PUBLIC INTEREST CENTER, (614) 644-2160
MEDIA CONTACT: Dina Pierce
CITIZEN CONTACT: Darla Peelle
A $48,405 Environmental Education Fund grant from Ohio EPA will allow Defiance Soil and Water Conservation District (SWCD) promote green infrastructure as a cost-effective method to reduce nutrient loadings and storm water runoff volume to streams. Ohio EPA awarded 11 environmental education grants statewide for $304,136.
Defiance SWCD will partner with local leaders to build innovative storm water demonstration projects. Outreach workshops highlighting back yard conservation and stream monitoring will give residents hands-on tools to improve water quality.
Three demonstration rain gardens with interpretive signs will be created in local communities. Rain barrel and rain garden workshops and kits will be offered to at least 160 residents. Community events such as movie screenings and canoe trips will be offered to cultivate active participation and build a volunteer base. “Land to Lake Watershed Awareness Campaign” activities will be complemented with a local conservation magazine and social media outreach.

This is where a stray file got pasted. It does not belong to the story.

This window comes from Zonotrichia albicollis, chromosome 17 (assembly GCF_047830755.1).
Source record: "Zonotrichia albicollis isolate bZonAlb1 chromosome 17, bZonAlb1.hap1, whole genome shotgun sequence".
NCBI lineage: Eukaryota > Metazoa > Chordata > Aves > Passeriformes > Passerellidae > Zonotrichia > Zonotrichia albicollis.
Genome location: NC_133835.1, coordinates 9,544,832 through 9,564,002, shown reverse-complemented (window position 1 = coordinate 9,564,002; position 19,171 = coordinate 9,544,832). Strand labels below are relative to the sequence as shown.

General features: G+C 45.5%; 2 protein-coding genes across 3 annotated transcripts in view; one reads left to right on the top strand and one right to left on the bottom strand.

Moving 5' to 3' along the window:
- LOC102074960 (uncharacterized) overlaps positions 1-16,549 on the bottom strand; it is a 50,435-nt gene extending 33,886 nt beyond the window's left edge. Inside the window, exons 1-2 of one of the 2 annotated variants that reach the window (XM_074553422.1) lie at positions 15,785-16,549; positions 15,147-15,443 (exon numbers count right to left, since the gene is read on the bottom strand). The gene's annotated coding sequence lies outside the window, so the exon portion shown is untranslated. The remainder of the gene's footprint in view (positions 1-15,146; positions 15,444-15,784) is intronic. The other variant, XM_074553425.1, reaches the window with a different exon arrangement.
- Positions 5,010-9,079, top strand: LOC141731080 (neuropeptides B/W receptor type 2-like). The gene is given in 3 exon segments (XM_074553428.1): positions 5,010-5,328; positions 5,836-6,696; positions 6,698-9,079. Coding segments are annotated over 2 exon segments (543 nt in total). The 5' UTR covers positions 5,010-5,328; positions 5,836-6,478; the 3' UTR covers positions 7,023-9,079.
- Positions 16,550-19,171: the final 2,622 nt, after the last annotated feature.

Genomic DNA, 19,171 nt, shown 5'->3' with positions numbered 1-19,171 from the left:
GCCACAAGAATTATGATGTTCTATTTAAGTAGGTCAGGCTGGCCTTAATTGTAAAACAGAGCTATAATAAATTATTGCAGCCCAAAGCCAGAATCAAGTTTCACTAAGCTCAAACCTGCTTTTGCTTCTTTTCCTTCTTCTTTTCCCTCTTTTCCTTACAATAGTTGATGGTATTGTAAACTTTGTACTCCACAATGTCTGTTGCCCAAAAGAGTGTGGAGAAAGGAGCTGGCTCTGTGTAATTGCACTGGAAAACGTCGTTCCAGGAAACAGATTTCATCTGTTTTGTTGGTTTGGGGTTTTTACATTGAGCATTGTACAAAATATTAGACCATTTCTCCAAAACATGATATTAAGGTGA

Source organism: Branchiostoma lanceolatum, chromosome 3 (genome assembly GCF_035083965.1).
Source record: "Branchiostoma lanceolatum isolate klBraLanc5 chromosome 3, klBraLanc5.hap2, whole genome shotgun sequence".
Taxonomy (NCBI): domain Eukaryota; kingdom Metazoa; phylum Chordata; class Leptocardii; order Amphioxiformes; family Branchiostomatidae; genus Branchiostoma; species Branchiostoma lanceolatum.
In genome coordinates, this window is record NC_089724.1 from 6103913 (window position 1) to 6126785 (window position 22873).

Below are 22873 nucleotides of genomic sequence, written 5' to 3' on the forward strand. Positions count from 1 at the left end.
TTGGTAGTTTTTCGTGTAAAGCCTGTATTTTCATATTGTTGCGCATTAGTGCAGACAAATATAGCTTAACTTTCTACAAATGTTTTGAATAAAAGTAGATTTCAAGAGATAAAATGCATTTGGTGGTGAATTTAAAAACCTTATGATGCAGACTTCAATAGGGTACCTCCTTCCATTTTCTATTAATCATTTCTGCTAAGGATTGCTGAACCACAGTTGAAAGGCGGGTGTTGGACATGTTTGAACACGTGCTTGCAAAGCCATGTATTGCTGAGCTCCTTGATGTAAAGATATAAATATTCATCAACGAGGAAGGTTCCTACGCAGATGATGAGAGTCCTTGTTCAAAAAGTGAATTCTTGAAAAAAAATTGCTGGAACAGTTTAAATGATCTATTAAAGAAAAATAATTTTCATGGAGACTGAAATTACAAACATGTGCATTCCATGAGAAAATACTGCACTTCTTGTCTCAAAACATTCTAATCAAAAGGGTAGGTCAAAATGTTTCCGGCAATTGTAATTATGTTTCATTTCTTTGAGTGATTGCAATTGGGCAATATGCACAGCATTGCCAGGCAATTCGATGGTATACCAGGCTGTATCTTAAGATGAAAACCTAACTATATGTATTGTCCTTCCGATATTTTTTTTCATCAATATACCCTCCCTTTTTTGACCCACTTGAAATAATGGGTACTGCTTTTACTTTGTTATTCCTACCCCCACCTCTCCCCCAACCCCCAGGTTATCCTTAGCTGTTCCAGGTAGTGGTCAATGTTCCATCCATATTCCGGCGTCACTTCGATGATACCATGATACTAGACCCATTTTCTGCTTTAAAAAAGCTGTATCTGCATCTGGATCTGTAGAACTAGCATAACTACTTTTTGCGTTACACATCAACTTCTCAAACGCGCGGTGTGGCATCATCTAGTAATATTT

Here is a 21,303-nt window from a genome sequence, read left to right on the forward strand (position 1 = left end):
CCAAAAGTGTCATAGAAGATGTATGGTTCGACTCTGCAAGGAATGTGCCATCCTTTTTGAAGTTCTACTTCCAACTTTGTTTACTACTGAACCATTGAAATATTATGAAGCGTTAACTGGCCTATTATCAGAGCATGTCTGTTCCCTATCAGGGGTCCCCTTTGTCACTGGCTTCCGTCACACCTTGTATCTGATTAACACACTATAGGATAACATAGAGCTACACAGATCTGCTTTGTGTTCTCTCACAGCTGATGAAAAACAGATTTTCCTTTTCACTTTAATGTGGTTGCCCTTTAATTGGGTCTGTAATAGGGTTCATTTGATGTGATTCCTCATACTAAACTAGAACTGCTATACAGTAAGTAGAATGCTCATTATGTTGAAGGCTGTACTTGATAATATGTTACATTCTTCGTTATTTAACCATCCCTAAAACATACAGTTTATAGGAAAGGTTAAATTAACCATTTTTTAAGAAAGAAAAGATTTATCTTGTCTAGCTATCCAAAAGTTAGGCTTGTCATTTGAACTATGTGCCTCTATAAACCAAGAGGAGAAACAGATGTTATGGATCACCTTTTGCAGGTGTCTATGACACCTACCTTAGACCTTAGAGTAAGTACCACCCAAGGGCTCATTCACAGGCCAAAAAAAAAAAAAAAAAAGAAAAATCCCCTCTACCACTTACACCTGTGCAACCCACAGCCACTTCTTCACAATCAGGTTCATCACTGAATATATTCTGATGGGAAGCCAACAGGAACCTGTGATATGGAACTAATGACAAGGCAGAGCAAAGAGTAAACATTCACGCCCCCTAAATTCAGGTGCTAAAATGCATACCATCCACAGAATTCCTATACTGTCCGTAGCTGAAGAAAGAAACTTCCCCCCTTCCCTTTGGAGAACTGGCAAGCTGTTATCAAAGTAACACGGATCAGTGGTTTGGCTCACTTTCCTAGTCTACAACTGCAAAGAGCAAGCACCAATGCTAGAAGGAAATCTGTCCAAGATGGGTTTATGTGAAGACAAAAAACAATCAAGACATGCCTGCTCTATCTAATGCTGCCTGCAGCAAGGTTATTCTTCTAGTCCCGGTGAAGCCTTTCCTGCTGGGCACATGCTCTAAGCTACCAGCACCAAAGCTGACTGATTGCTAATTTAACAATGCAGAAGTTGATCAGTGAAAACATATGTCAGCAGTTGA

Defiance SWCD is collaborating with the city of Defiance, Defiance Development and Visitors Bureau, Kircher’s Flowers and Garden Center, ODNR Division of Watercraft, Upper Maumee Watershed Partnership and the villages of Hicksville and Sherwood.
The Ohio Environmental Education Fund is administered by Ohio EPA. Eligible grant recipients include environmental groups, public and private schools, colleges and universities, trade or professional organizations, businesses and state and local governments. For additional information, contact the Ohio Environmental Education Fund on the web or at (614) 644-2873.
The Ohio Environmental Protection Agency was created in 1972 to consolidate efforts to protect and improve air quality, water quality and waste management in Ohio. Since then, air pollutants dropped by as much as 90 percent; large rivers meeting standards improved from 21 percent to 89 percent; and hundreds of polluting, open dumps were replaced with engineered landfills and an increased emphasis on waste reduction and recycling.